October 31 marks World Cities Day, a date promoted since 2014 by the United Nations (UN). This event marks the end of Urban October, a month that focuses on urban issues and sustainable development. This year, under the theme “Financing a sustainable urban future for all”, the aim is to identify ways to unlock transformative investments in urban planning and achieve appropriate fiscal decentralization. This responds to the need for cities and governments to raise revenue and funding for large projects and invest in sustainable and scalable urban transformation.
According to the United Nations, urbanization presents some of the most important opportunities and challenges in the world today. Cities are centers of economic growth and development, but they also face demographic, environmental, economic and social challenges. This implies a growing demand for urban infrastructures, which require significant investments.
Today, more than half of the world’s population lives in cities and by 2050, this figure is expected to rise to 70%. Moreover, according to the organization, the total area covered by the world’s largest cities could triple in the next 40 years.
In economic terms, the UN points out that cities around the world generate more than 80% of the world’s GDP. The higher the level of urbanization of a country, the higher its GDP per capita.
However, the United Nations reports that less than 20% of the 500 largest cities in the developing world are considered creditworthy. In addition, the OECD notes that the global need for infrastructure investment will range between $30 trillion and $40 trillion over the next two decades, so reducing the infrastructure financing gap would ensure that cities can meet their urban development needs and drive growth.
In this context, urban renaturalization and resilience building emerge as a response to the complex challenges facing urban environments today. The facts have shown that distancing nature from cities has entailed unbearable economic costs in terms of health and quality of life. Therefore, working from the source of the problem and bringing nature back to urban environments would not only be beneficial from an economic point of view but also to address environmental challenges such as the effects of climate change (floods, heat waves, etc.), pollution and health and vulnerability to health crises, among others.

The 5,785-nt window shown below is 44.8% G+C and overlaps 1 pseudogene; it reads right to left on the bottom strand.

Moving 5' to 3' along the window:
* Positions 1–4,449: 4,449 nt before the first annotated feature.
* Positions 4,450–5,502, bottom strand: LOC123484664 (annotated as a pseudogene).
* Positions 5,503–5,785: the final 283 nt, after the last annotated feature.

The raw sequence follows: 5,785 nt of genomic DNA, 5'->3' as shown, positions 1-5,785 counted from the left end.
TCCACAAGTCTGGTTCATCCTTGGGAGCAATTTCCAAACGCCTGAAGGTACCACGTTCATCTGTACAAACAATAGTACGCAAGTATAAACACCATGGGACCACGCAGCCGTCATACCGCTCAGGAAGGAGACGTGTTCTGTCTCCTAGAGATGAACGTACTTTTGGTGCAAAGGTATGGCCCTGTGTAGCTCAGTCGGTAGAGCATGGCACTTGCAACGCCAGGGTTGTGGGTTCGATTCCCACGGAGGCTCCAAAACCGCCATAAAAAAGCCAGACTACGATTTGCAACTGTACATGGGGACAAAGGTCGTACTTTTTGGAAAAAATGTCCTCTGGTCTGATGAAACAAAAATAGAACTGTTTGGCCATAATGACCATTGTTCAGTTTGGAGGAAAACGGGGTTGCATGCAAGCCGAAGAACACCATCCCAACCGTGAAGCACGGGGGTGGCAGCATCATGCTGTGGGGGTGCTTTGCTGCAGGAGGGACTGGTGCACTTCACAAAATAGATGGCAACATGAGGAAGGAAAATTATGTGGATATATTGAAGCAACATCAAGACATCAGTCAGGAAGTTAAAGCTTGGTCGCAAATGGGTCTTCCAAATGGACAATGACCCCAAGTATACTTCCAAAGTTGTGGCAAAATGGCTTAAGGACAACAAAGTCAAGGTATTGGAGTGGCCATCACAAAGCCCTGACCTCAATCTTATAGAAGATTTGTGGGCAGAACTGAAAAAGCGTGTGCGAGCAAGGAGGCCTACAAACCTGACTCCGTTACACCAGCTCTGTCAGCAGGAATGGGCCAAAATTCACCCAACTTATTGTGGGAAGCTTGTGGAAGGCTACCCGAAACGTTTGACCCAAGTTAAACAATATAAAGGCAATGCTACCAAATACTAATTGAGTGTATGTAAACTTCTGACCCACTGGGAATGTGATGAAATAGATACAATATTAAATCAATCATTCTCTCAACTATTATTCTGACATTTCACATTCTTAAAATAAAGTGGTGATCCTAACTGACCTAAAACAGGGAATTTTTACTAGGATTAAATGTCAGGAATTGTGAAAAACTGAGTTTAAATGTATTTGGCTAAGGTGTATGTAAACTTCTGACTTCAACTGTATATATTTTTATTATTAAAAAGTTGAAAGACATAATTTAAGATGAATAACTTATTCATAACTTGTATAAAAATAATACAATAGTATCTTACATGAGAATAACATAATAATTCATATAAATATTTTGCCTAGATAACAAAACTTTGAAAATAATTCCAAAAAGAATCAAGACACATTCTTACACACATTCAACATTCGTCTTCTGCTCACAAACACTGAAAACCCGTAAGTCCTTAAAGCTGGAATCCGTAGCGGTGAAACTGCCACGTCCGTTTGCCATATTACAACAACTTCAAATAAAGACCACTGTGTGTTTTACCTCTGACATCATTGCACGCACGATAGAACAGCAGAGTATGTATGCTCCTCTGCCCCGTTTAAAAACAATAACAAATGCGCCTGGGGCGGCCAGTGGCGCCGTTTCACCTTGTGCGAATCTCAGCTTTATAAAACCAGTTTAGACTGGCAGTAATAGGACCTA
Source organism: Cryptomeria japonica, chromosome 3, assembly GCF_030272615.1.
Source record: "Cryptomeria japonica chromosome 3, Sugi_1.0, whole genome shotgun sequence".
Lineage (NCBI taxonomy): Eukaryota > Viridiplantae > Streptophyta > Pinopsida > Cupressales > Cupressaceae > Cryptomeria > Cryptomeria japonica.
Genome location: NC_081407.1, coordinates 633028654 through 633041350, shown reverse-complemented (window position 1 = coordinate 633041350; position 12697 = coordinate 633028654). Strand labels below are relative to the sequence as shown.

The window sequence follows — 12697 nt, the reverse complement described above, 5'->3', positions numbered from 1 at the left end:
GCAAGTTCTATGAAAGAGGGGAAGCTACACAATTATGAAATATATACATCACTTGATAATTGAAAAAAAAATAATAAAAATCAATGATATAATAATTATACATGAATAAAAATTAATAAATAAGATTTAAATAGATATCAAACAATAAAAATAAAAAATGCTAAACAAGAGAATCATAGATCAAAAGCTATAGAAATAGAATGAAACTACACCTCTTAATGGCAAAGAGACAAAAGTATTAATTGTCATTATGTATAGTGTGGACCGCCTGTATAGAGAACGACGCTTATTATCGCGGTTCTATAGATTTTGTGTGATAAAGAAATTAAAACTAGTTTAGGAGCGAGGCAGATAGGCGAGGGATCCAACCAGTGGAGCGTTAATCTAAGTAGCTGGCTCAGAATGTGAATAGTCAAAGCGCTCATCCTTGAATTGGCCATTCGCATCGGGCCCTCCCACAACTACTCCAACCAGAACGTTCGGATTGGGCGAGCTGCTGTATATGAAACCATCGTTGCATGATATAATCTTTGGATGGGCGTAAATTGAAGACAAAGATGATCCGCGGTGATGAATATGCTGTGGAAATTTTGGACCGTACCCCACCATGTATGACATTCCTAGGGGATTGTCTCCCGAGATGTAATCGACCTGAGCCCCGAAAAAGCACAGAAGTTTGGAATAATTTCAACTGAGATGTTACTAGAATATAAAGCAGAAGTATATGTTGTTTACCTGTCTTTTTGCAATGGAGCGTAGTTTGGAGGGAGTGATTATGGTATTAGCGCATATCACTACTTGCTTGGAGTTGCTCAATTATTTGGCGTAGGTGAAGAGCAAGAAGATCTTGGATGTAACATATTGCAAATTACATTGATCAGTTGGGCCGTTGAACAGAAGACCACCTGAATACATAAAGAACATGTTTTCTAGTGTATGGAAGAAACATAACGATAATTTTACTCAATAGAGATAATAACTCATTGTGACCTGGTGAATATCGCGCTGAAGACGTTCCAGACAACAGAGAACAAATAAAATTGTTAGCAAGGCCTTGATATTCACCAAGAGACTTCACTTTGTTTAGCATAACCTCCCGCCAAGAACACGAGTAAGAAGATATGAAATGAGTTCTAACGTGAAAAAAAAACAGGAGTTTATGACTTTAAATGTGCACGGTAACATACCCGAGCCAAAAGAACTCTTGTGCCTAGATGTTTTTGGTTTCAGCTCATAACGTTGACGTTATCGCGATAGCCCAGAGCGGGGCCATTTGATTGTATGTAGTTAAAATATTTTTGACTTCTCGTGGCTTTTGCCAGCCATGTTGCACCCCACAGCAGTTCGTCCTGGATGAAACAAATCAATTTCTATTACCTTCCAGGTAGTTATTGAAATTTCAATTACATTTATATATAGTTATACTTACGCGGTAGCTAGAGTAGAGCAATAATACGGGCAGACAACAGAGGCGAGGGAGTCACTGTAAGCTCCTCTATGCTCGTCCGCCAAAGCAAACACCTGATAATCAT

To this end, it is necessary to promote a paradigm shift in the management of urban environments and mobilize more resources to promote a real approach of nature to cities, giving capillarity to green infrastructure. At the national level, the Recovery, Transformation and Resilience Plan (PRTR) financed by the European Union – NextGenerationEU has provided the economic impetus to undertake the transformation that our cities need to face the challenges of the future. restoring urban nature, mitigating the risk of river flooding in urban areas and adapting to the effects of climate change. The Biodiversity Foundation of the Ministry for Ecological Transition and the Demographic Challenge (MITECO) has made a solid commitment to the renaturalization and restoration of river environments in urban areas. Between 2021 and 2022, 195 million euros have been earmarked for the implementation of 74 projects, led by local administrations, aimed at improve the quality of life of citizens and to respond, from the cities, to the rest of the urban challenges for the medium and long term. The selected projects include diverse measures at different scales: vegetated roofs and facades on buildings; urban gardens with sustainable management, green areas and tree-lined streets with native species and forms of sustainable management that favor the emergence of pollinators and nesting; urban forests, green rings, natural networks of urban climate refuges from extreme temperatures, renaturalization of urban sections of rivers, restoration of wetlands or lagoons in urban spaces, bio-retention areas, floodable parks and other sustainable urban drainage systems with ecological functionality, naturalization of degraded spaces or urban voids. These actions are part of local green infrastructure and biodiversity strategies that take into account the importance of rural-urban connections, peri-urban spaces and their connectivity.
The 74 Spanish cities that are currently developing their renaturation and river restoration projects thanks to the support of the Biodiversity Foundation are pioneers in this transformation process. The urban renaturation initiatives financed by the PRTR funds have been selected among almost 400 proposals, which shows the great interest of local administrations in renaturation and adaptation to climate change. A line of work which will be extended beyond the Recovery Plan thanks to the designation of the Fundación Biodiversidad as the Intermediate Management Body of the European Regional Development Fund (ERDF) for the period 2021-2027, which will allow for continuing the drive for renaturalization of Spanish cities.